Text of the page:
T = 7s
T = 8 s
T = 9 s
T = 10 s
T = 11 s
T = 12 s
T = 14 s
Reduction of wave kinematics with depth
Reduced dynamic pressure at lower end of anchor
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Numerical modelling of a suction anchor
Elements with distributed forces
Horizontal
added mass
and damping
Vertical added
mass and damping,
top
Enclosed
water ++
All are position
dependent
(zero when
element is
above water
Anchor
(steel)
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Vertical wave forces on fixed buckets
(Hs = 2.0 m)
35
Bucket B4 Bucket B30
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Liftwire tension (Hs = 2.0 m)
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Bucket B4 Bucket B30
DAF = 2.5 / 1.5 DAF = 1.4 / 1.3
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Example: a 30x30 m stiffened foundation plate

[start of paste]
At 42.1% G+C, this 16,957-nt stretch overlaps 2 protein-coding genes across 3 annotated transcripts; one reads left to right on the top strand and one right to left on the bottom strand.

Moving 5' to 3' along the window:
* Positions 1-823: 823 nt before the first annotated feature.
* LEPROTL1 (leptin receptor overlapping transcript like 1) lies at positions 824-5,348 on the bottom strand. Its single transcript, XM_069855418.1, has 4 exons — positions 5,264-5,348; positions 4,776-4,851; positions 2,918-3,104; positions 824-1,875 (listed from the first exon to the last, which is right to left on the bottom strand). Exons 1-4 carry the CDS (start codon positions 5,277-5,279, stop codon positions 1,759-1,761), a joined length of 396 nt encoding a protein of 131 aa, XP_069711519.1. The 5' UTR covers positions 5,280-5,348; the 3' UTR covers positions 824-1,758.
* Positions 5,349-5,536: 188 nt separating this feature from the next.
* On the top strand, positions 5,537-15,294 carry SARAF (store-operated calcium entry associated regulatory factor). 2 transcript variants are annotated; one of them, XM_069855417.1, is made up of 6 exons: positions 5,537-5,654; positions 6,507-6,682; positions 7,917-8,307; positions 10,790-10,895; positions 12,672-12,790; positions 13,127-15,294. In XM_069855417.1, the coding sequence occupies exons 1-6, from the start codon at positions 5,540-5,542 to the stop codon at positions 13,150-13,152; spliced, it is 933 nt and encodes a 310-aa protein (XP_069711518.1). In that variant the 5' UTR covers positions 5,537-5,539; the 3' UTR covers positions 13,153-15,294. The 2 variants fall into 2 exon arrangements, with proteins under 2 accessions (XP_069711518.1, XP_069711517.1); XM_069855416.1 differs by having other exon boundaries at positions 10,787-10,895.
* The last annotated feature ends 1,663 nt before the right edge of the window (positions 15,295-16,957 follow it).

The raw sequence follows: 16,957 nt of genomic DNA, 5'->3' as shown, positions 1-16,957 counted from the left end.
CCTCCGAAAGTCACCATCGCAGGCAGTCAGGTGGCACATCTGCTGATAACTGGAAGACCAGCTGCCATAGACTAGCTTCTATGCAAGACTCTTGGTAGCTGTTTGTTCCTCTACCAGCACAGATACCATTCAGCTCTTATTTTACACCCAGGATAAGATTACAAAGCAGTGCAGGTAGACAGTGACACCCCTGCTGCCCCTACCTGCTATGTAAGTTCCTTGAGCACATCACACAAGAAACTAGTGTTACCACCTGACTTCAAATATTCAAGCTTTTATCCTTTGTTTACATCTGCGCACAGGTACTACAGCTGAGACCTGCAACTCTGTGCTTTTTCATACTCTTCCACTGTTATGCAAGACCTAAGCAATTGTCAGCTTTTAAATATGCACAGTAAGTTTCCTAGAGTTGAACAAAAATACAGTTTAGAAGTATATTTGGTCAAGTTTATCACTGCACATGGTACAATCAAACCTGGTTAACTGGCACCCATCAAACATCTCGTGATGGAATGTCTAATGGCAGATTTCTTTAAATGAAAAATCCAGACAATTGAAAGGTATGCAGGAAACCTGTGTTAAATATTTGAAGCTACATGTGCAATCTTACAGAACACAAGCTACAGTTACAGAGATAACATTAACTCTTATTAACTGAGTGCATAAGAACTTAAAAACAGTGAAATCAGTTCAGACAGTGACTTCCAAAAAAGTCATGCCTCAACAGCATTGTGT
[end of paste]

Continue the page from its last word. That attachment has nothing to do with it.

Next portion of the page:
37
M = 400 t
M = 30 t
M = 50 t
W = 3420 kN
m
a
= 15000 t
m
a
= 3000 t
Just fully submerged
Inclination 79 deg.
Hs = 2.0 m
Tp = 6, 8, 10 s
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Calculated forces
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Max.:
5700 kN
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-15.00
-10.00
-5.00
0.00
5.00
10.00
15.00
0 500 1000 1500 2000 2500
Tensi on (kN)
V
e
r
t
i
c
a
l

p
o
s
i
t
i
o
n

(
m
)
Analysis of transient processes
(Splash zone crossing, other non-linear cases)
Analysis approach
A fewexamples
Estimationof extreme forces
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Lowering through the splash zone
Numerical analysis - 2 methods
Slowlowering in small, regular
waves
1 2 typical wave periods
Find most onerous object position
Stationary analysis in most
onerous position, in irregular
waves (0.5 - 3 hours)
Calculatedmax./min. force
Evaluate results
Study time series
Find peaks in time series
Statistical analysis (WEIBULL)
Estimate extreme force
Repeated lowering in irregular
waves
From air to well belowsurface
Different wave realizations
(MonteCarlo randomselection)
Find the calculated max./min. force
from each lowering case
Evaluate results
Statistical analysis (GUMBEL)
Study time series (explanation of
physical phenomena)
Estimate extreme force